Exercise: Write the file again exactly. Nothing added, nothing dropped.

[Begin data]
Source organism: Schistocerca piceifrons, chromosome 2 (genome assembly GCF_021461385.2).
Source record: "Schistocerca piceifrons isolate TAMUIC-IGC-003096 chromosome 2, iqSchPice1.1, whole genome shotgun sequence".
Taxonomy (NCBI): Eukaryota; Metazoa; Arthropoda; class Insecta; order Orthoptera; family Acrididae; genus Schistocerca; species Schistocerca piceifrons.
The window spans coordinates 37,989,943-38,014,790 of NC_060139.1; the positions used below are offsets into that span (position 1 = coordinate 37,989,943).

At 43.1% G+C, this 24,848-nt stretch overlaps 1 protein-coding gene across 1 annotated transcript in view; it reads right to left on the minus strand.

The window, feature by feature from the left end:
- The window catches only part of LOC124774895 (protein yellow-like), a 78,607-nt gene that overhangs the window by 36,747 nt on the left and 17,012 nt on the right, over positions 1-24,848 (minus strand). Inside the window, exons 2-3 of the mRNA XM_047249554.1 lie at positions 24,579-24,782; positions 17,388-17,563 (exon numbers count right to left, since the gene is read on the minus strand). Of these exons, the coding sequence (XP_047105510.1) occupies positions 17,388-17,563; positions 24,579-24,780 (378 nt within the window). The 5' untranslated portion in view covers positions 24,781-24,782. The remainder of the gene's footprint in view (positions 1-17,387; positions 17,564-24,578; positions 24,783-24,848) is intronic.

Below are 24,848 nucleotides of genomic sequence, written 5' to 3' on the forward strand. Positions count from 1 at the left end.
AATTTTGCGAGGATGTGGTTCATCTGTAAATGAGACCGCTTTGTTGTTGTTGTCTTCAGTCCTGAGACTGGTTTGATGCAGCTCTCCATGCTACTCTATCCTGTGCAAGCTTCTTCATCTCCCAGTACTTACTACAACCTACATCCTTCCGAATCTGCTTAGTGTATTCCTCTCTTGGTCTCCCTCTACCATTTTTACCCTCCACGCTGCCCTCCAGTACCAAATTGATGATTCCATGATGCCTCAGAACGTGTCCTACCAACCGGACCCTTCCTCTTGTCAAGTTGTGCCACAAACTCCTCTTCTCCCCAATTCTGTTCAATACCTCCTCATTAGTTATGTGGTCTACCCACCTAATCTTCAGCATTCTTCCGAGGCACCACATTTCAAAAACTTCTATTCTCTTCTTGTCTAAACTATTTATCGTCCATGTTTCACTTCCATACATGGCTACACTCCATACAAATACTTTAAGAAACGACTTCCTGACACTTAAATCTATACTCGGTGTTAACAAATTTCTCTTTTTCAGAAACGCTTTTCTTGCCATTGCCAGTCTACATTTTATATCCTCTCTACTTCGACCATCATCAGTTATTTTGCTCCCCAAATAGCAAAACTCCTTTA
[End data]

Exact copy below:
Source organism: Schistocerca piceifrons, chromosome 2 (genome assembly GCF_021461385.2).
Source record: "Schistocerca piceifrons isolate TAMUIC-IGC-003096 chromosome 2, iqSchPice1.1, whole genome shotgun sequence".
Taxonomy (NCBI): Eukaryota; Metazoa; Arthropoda; class Insecta; order Orthoptera; family Acrididae; genus Schistocerca; species Schistocerca piceifrons.
The window spans coordinates 37,989,943-38,014,790 of NC_060139.1; the positions used below are offsets into that span (position 1 = coordinate 37,989,943).

At 43.1% G+C, this 24,848-nt stretch overlaps 1 protein-coding gene across 1 annotated transcript in view; it reads right to left on the minus strand.

The window, feature by feature from the left end:
- The window catches only part of LOC124774895 (protein yellow-like), a 78,607-nt gene that overhangs the window by 36,747 nt on the left and 17,012 nt on the right, over positions 1-24,848 (minus strand). Inside the window, exons 2-3 of the mRNA XM_047249554.1 lie at positions 24,579-24,782; positions 17,388-17,563 (exon numbers count right to left, since the gene is read on the minus strand). Of these exons, the coding sequence (XP_047105510.1) occupies positions 17,388-17,563; positions 24,579-24,780 (378 nt within the window). The 5' untranslated portion in view covers positions 24,781-24,782. The remainder of the gene's footprint in view (positions 1-17,387; positions 17,564-24,578; positions 24,783-24,848) is intronic.

Below are 24,848 nucleotides of genomic sequence, written 5' to 3' on the forward strand. Positions count from 1 at the left end.
AATTTTGCGAGGATGTGGTTCATCTGTAAATGAGACCGCTTTGTTGTTGTTGTCTTCAGTCCTGAGACTGGTTTGATGCAGCTCTCCATGCTACTCTATCCTGTGCAAGCTTCTTCATCTCCCAGTACTTACTACAACCTACATCCTTCCGAATCTGCTTAGTGTATTCCTCTCTTGGTCTCCCTCTACCATTTTTACCCTCCACGCTGCCCTCCAGTACCAAATTGATGATTCCATGATGCCTCAGAACGTGTCCTACCAACCGGACCCTTCCTCTTGTCAAGTTGTGCCACAAACTCCTCTTCTCCCCAATTCTGTTCAATACCTCCTCATTAGTTATGTGGTCTACCCACCTAATCTTCAGCATTCTTCCGAGGCACCACATTTCAAAAACTTCTATTCTCTTCTTGTCTAAACTATTTATCGTCCATGTTTCACTTCCATACATGGCTACACTCCATACAAATACTTTAAGAAACGACTTCCTGACACTTAAATCTATACTCGGTGTTAACAAATTTCTCTTTTTCAGAAACGCTTTTCTTGCCATTGCCAGTCTACATTTTATATCCTCTCTACTTCGACCATCATCAGTTATTTTGCTCCCCAAATAGCAAAACTCCTTTA